24/05/2019 - Philippians 4:7 'And the peace of God, which transcends all understanding, will guard your hearts and your minds in Christ Jesus.'
Wouldn’t it be wonderful if no worrying thoughts or feelings could ever get into our hearts and minds? Think of how much energy we would have if we weren’t constantly doing battle with worry? Think of how liberated we could feel - of how we could enjoy the panoramic view of life. Life throws up many challenges, but they can all be worked through if we are standing on a firm foundation.
We can get used to worrying. It can become a close companion – our insurance against ‘getting something wrong.’ There is a right kind of worry. You could think, ‘Did I shut the front door when I left the house this morning? Actually, I didn’t because I walked out with my hands full, expecting to go back, but then didn’t because I was distracted by the phone call.’ I then have a concern that someone could walk into my house, so I phone a neighbour to ask him to close the door. That is a proper response to a proper concern but if I go back twice every day to check the door then that is no longer a proper concern but worry. So, by ‘worry’ we mean something that could start as a legitimate concern but then turns into something quite unnecessary, irrational and debilitating.
How do we deal with concerns that start well and go to seed? The answer is ‘the peace of God.’ It is a peace ‘exceeding all mind.’ It goes way beyond the capacity of the human mind to grasp or calculate. It defies reason. When life looks messy this peace contradicts the mess. Why? Because it has its origin in the heart of God. Jesus came to earth to give his life so we could live close to the heart of God. He said, ‘I am leaving you with a gift—peace of mind and heart. And the peace I give is a gift the world cannot give. So don’t be troubled or afraid’ (John 14:27 NLT).
Don’t waste time trying to eliminate worry by endless calculation. Looking at a subject from a thousand different angles won’t bring peace – just a headache. It exceeds mind. It’s about living in what we already have – the peace of God. That includes direction, perspective, understanding – but it comes from the heart of God. In other words, God will lead us into the path of peace and that peace will always lead us to the heart of God because he is the ‘God of peace’ (Romans 15:33). We know if we are missing that path because it leads away from peace. It is like the old game of ‘hunt the thimble’ when the person hunting is told when they are moving closer to the hidden object by ‘you are getting warmer’. Does your peace diminish when you go down a particular path in your thinking or does it increase?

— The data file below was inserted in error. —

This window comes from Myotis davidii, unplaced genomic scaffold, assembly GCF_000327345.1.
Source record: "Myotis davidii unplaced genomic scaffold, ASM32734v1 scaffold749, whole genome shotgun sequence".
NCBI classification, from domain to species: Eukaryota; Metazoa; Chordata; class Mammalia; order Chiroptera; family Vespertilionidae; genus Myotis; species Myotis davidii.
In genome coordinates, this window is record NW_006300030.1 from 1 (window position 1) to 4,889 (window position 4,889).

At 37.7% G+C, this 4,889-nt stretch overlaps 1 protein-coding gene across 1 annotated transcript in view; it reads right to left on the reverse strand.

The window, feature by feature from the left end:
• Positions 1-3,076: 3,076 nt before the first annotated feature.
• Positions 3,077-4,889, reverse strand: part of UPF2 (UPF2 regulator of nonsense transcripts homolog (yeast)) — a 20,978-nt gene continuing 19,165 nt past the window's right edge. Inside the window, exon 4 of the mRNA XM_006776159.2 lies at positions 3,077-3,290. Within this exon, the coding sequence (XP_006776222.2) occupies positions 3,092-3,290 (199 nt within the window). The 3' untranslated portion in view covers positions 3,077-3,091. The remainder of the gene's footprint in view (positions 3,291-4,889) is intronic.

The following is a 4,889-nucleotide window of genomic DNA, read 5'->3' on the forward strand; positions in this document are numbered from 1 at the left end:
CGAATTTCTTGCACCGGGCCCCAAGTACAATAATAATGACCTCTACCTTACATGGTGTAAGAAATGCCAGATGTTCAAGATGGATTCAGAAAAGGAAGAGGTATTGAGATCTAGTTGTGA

Once you have settled the right position to adopt on an issue then how do you stand against the doubts that you have done the right thing? In our verse, Paul tells us that this peace acts like a garrison of soldiers surrounding our hearts and minds preventing those wrong thoughts and feelings from penetrating the line of defence. Peace is a path and a position. We grow in trust as we walk with God. We learn to recognise when the way we feel about ourselves takes precedence over the way God feels about us and is directing us. By exercising the discipline of not accepting worry we learn trust, we discover the big picture, we grow out of our need to double check everything and we move forward right at the centre of the purposes of God for our lives.
On 26/05/2019 Nicky wrote: Thank you, John, for this reassuring message.
On 27/05/2019 Mike wrote: Recently getting lost on a simple errand in distant Cornwall found myself more personally angry with Me than actually worried about getting home! Somehow felt sure I'd be ok - which I was of course with the usual calm divine intervention - but was far from at peace with myself for getting in the muddle in the first place. Id like to understand the whole process better please!
On 31/05/2019 John wrote: Interesting question, Mike. Interesting because it illustrates well the dynamics at work within us as human beings. You faced two pressures. The first was to get home and the second was to cope with your view of yourself. Your trust in God for getting home gave you peace. Your lack of trust in yourself put you in a muddle. If our view of ourselves is negative then, when we make a mistake, it gets blown out of all proportion and serves to demonstrate how useless we are! So, your trust in God was commendable. You know he is trustworthy, you have proved that over many years. You don't have the same positive view of yourself. How can we change that? It is a process of recognising that our view of ourselves is inaccurate and using those times when we start being negative towards ourselves as reminders to consciously challenge that negative view and to replace it with the positive way that God sees us. I hope that helps.